25 septembre: Parlement of Paris decrees that the nobility and the clergy must each have 1/3 of the delegates in the Estates-General. (The Assembly of Notables, reconvening 6 nov. – 12. déc., affirms; Louis XVI overrules and doubles the number of Third-Estate delegates, 27 déc.)

1789

France now has a population of 24M-26M, an increase of ~3M in four decades. (Common contemporary estimate of French population is 30M.) — 75% of Frenchmen are peasants, approximately 11% are members of the bourgeoisie, and 11% the gens du peuple: all told, the IIIº Estate contains ~96% of the French population. The Iº Estate: 130k clergymen. The IIº Estate: 100k-400k noblemen. — The Estates-General is to consist of 1201 deputies. The Iº Estate provides 300 members (46 prelates, 254 clerics of low rank); the IIº, 291 (201 conservatives, 90 liberals); the IIIº, 610.

5 mai: Speeches by Louis XVI, Baratin and Necker. Disagreement over voting procedure leads to obstructionism, refusal to verify credentials.

10 juin: Sieyès instigates the de facto secession of the IIIº Estate, which begins its own verification procedure (with an eye to seating a unicameral body) two days later.

17 juin: Proclamation of the National Assembly.

20 juin: Tennis Court Oath.

23 juin: Confrontation between Baratin and Sieyès/Mirabeau. Louis XVI orders Estates to meet separately.

27 juin: Louis XVI orders Iº and IIº Estates to join the soi-disant National Assembly while summoning military units to Paris.

30 juin: Mob invades St.-Germain-des-Prés and releases soldiers who had been imprisoned for their subversive political activities.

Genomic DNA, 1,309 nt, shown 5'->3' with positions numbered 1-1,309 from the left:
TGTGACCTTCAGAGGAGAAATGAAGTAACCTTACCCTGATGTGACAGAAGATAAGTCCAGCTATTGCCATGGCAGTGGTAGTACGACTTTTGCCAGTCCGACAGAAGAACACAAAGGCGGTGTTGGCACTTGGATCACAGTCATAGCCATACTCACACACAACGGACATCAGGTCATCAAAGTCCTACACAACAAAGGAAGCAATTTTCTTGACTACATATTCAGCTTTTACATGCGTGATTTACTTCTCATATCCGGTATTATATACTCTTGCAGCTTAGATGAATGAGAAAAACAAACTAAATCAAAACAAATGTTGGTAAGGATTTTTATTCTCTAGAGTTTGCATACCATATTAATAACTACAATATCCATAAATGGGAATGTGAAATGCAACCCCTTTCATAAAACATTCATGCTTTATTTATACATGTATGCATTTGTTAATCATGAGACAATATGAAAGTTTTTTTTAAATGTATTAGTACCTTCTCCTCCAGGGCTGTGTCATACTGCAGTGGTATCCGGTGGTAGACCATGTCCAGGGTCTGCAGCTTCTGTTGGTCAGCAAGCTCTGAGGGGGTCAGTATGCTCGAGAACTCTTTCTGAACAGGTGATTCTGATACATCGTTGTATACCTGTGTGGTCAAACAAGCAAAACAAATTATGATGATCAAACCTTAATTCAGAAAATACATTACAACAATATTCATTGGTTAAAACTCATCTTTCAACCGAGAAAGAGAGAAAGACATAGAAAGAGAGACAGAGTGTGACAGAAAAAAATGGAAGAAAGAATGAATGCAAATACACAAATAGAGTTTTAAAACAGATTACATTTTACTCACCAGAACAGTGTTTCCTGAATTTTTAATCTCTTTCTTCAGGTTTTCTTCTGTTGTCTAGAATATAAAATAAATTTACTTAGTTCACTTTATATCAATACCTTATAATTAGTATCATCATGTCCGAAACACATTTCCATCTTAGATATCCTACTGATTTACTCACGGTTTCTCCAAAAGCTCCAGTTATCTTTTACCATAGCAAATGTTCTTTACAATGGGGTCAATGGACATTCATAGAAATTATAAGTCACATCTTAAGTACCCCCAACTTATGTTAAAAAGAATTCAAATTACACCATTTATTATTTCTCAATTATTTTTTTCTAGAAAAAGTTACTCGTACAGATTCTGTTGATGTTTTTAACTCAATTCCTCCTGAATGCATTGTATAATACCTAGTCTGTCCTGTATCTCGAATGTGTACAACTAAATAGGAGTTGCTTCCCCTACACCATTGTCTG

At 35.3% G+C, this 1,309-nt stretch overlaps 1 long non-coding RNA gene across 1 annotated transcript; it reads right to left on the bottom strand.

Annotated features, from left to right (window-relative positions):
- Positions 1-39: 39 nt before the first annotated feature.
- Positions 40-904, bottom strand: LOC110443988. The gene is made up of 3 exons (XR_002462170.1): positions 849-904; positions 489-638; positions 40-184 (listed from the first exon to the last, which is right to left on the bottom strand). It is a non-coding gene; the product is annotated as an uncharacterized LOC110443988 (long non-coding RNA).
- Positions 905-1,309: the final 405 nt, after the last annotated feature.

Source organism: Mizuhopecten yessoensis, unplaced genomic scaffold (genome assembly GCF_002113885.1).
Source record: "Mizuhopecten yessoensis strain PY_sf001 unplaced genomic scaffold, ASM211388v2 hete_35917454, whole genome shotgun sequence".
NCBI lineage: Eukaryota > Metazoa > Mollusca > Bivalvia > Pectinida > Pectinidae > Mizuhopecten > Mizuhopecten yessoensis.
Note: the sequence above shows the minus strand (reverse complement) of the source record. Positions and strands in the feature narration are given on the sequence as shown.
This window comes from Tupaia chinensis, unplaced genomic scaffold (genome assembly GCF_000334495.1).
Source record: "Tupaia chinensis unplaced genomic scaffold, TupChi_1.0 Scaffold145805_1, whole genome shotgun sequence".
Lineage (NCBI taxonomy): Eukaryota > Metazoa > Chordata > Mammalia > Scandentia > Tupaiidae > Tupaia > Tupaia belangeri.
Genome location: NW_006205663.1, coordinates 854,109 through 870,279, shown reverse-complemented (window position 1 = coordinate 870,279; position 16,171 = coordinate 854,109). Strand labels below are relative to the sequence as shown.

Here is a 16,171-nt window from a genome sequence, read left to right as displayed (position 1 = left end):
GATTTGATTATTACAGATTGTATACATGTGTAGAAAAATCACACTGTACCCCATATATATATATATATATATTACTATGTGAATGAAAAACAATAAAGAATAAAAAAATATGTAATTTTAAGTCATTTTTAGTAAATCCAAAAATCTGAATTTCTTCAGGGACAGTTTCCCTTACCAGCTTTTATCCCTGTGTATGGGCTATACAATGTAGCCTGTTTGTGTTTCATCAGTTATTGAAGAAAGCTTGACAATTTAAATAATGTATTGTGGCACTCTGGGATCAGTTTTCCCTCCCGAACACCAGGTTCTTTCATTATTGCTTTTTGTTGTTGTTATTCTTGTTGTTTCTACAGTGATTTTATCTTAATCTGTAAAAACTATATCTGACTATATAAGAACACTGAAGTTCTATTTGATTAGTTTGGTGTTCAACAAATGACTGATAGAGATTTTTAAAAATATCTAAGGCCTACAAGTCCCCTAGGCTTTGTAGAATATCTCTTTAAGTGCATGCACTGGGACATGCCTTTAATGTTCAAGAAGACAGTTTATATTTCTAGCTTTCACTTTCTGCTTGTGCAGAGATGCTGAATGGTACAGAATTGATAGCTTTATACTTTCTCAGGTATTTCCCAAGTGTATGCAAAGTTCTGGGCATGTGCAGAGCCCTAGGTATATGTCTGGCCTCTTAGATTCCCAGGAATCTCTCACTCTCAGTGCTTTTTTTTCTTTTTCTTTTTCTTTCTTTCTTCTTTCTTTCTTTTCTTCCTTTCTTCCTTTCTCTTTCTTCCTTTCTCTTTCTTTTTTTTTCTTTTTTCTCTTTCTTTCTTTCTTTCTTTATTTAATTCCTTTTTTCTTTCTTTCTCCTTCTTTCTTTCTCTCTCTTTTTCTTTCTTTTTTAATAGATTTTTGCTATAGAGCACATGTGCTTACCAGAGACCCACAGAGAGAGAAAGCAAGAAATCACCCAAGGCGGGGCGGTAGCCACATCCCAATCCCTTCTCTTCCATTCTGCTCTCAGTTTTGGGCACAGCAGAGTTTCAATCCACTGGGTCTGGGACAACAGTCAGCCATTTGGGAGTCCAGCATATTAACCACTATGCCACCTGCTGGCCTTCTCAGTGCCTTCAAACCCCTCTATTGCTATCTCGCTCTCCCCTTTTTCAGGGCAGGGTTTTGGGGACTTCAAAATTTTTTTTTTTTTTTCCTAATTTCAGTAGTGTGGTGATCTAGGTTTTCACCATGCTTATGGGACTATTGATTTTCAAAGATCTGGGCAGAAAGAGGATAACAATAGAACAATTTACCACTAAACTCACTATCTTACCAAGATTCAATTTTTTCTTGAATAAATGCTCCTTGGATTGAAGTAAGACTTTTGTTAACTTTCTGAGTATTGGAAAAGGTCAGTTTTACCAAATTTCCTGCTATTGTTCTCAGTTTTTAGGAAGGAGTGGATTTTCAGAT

July 1789

8 juillet: Mirabeau demands the withdrawal of royal troops from Paris.

11 juillet: Louis XVI dismisses Necker; mobs attack customs-buildings, loot les Lazaristes, skirmish with the cavalry of the King’s German Regiment outside the Tuileries; loyalty of French Guard units questionable.

14 juillet: La prise de la Bastille. After a brief siege, the governor of the Bastille surrenders the fortress and its munitions to an armed mob (which lynches him, and goes on to murder the provost of Paris).

15 juillet: National Assembly names Bailly mayor of Paris, and gives military command to the Marquis de La Fayette.

16 juillet: Louis XVI reinstates Necker and withdraws royal troops from Paris.

17 juillet: Louis XVI recognizes Bailly and La Fayette. Aristocrats begin to flee France (D’Artois, d’Enghien, de Breteuil, de Broglie, de Polignac, and the Prince de Condé).

20 juillet: La Grande Peur. Beginning of several weeks of peasant riots and rural unrest.

22 juillet: Amid anger over food prices, mob lynches Intendant of Paris (and his father-in-law).

August 1789

4 août: Abolition of feudalism. National Assembly abolishes seigneurial rights, manorial law, and other privileges granted by title of nobility or royal charter.

26 août: National Assembly adopts a Declaration of the Rights of Man and Citizen.

Advertisements

One thought on “Timeline: French Revolution

Leave a Reply

Fill in your details below or click an icon to log in:

WordPress.com Logo

You are commenting using your WordPress.com account. Log Out / Change )

Twitter picture

You are commenting using your Twitter account. Log Out / Change )

Facebook photo

You are commenting using your Facebook account. Log Out / Change )

Google+ photo

You are commenting using your Google+ account. Log Out / Change )

Connecting to %s